A short walk down Queen Street in the direction of the sea from Brighton Station sees you arrive at Taylor Street Baristas, set back from the street on a slightly elevated pavement. From the outset, it’s a very tempting place, the sort of coffee shop that makes you want to immediately step inside. I’d have gone in even if it (a) wasn’t on my list and (b) hadn’t been recommended by other Brighton coffee shops.
Inside, Taylor Street Baristas is just as welcoming as it appears from the street. However, for me the main draw is the lovely little garden at the back. Good coffee shops with decent gardens are in short supply, so it’s always a pleasure to find another one (the lucky folks of Brighton also have The Marwood: it’s not fair!).
It also helps that the coffee is excellent. Taylor Street Baristas offers the usual espresso-based menu, along with batch-brew filter and V60/Aeropress options. The house blend (Rogue Espresso) is from Union Hand-roasted and there are regularly-rotating guest espressos and guest filters. While I was there, the guest espresso was Has Bean’s Kicker blend, with a Has Bean Costa Rica on the batch-brew.
November 2015: Taylor Street Baristas has closed its iconic Brighton branch to concentrate on the stores in London, plus the chain’s expansion plans. I know that there were plans to sell it as a going concern, so watch this space, but for now it’s closed.
You can read more of my thoughts after the gallery.
Although there are now nine Taylor Street Baristas coffee shops (seven in London), I believe that the Brighton branch was the first “proper” Taylor Street Baristas coffee shop. The very first was in Richmond, located inside another shop, while the original Brighton one was in a travel agents further down Queen Street at No 130.
Taylor Street Baristas is visually appealing. The pavement is about a metre above the level of the road, giving it some protection from the traffic, while the shop itself is set back from the pavement, again improving its looks and giving space for two (small) outside tables and an A-board, none of which impedes the pedestrian flow to and from the station.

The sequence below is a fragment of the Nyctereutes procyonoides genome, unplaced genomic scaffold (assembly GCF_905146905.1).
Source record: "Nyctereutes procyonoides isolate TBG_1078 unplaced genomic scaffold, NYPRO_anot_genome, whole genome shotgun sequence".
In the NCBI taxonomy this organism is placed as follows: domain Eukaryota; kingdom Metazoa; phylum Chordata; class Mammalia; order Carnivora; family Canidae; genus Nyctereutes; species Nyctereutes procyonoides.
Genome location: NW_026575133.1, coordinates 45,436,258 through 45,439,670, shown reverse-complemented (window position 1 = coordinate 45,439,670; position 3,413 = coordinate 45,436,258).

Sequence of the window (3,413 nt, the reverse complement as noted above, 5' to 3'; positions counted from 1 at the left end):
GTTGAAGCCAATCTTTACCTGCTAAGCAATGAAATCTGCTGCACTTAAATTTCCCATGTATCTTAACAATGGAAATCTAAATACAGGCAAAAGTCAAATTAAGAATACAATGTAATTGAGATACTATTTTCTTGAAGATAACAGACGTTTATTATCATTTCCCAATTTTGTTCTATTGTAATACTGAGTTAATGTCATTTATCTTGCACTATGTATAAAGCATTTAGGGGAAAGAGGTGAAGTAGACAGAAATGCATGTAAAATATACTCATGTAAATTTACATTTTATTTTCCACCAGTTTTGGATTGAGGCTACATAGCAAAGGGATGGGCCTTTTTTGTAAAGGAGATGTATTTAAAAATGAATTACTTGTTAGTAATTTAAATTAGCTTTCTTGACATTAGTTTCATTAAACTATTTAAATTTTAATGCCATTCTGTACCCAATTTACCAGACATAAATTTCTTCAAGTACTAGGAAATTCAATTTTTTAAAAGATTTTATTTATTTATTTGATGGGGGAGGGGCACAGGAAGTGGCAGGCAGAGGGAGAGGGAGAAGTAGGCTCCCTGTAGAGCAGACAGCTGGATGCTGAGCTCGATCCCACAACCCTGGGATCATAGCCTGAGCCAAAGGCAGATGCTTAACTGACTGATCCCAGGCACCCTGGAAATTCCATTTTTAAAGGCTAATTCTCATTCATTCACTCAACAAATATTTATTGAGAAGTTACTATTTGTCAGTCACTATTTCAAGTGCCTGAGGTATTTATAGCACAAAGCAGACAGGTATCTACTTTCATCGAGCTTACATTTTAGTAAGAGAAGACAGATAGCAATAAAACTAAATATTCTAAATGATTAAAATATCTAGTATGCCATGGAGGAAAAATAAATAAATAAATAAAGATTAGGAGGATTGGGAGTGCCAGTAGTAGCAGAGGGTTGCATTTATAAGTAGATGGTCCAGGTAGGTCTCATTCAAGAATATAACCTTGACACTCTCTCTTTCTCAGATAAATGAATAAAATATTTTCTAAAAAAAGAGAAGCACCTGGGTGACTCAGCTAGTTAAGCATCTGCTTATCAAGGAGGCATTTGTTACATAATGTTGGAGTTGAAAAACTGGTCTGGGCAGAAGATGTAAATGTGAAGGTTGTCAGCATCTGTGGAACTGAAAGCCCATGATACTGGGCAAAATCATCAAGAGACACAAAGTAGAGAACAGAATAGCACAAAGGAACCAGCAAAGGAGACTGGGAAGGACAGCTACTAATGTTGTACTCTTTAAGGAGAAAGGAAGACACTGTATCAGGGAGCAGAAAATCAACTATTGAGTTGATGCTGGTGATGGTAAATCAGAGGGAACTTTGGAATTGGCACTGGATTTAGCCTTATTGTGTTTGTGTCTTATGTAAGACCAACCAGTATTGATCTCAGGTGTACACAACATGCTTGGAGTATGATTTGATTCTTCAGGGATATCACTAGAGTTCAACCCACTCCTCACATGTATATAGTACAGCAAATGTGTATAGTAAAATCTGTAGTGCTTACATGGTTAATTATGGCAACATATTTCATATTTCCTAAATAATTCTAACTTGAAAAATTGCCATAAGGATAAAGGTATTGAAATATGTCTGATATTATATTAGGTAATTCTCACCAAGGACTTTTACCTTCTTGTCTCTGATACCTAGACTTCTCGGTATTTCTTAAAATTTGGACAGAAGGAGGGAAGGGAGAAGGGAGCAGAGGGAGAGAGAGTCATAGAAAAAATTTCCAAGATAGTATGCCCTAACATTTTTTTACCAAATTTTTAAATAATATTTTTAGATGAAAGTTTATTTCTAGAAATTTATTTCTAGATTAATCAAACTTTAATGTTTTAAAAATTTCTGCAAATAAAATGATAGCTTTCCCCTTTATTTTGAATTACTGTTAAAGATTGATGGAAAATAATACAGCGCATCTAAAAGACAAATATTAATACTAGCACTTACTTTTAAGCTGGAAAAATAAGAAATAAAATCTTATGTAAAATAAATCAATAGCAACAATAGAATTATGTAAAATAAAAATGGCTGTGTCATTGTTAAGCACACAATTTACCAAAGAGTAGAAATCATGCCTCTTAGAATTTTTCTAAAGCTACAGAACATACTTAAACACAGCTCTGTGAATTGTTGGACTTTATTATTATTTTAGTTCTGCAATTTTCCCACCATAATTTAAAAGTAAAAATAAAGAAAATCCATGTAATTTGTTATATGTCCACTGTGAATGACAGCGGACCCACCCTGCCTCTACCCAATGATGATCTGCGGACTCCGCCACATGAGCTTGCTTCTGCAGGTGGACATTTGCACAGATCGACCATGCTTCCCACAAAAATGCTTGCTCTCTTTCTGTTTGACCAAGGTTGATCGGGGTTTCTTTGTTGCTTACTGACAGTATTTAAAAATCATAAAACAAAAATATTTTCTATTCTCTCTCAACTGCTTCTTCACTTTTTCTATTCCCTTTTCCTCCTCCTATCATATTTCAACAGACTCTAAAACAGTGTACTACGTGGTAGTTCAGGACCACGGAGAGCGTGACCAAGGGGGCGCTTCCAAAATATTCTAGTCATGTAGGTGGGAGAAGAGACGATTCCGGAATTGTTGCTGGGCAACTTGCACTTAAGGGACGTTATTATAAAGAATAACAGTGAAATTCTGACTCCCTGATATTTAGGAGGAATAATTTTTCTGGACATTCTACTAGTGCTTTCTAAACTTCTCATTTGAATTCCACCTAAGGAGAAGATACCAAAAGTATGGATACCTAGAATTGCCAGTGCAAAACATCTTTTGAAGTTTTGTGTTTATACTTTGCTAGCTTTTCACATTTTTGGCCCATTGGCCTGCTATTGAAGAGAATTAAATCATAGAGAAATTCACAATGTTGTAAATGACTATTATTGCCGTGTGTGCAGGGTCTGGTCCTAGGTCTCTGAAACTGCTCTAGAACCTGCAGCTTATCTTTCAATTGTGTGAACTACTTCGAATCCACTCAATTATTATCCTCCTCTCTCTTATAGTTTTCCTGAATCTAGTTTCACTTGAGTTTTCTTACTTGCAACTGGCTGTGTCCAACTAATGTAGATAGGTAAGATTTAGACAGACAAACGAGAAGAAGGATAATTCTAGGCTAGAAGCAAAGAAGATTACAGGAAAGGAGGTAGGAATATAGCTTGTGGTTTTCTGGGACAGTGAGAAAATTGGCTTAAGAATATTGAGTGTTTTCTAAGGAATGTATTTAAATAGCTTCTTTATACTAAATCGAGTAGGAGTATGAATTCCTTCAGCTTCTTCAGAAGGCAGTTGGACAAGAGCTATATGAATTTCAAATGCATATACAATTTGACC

Stepping inside, floor-to-ceiling windows fill the interior with light and provide some ideal people watching spaces either side of the door. To the left, a little bar runs the length of the window with a table behind it, while to the right is the first of a series of tables running the length of the shop.
Taylor Street Baristas is essentially rectangular in shape, but with the back left-hand corner cut out. The counter is built around this in an inverse L-shape, the cakes facing to the front and espresso machine and brew bar on the right. Right at the back, another pair of tables by a window look out onto Taylor Street Baristas’ best feature…
Coffee shops with great outdoor seating, preferably away from the traffic, are a rarity. Before I even got there, Taylor Street Baristas had been recommended by the staff at Nest, partly because “it’s lovely” and partly for the small garden at the back which I instantly fell in love with. It’s a delightful, shaded haven, away from the noise of the Queen Street traffic and with just the gentle hum of conversation emanating from the coffee shop to merge with the distant cries of the seagulls.
One nice touch is that it’s non-smoking (although that’s not such good news for smokers, who are relegated to seats out front on Queen Street). Another bonus is that the Wi-Fi signal reaches all the way to the garden. In many ways, it’s like a small, single-level version of the garden at the Boston Tea Party on Bristol’s Park Street which, for me, still sets the (very high) standard for coffee shop gardens.
I was well looked after by the staff, including manager, Gaby, and her predecessor, Chloe. I tried both the house and guest espressos, before heading out to the garden to enjoy the guest filter, a Kenya Kirimahiga AA, from James Gourmet Coffee. Both the espressos were beautifully made and very short. The house-blend (Rogue) was too bright for me, while the guest (Kicker) was more to my tastes, although still a little too bright. The filter was a different story though.
The head barista, Tarek, was only offering it as an Aeropress, saying that he felt it didn’t have enough body through the V60. Served in a large carafe, it looked a bit like tea on pouring, which set the alarm bells ringing. Once in the cup, it looked more coffee-like, but I needn’t have worried. It was a very fine, full-bodied coffee, smooth, and not too complex. It also developed as it cooled, becoming more bitter, but in a good way.
You can also see what I made of Taylor Street Barista’s Mayfair Branch.
|28 QUEEN STREET • BRIGHTON • BN1 3XA
|+44 (0) 1273 735 466
|07:30 – 17:30
|Tables, Bar, Benches (in garden)
|07:30 – 17:30
|Breakfast, Lunch, Cake
|07:30 – 17:30
|Order at Counter
|07:30 – 20:00
|07:30 – 17:30
|Free (with code)
|08:30 – 18:00
|10:00 – 17:00
|6th September 2013
If you enjoyed this Coffee Spot, check out the rest of Brighton and Hove’s speciality coffee scene with the Coffee Spot Guide to Brighton & Hove.
You can also check out the other branches of Taylor Street Baristas that I’ve visited:
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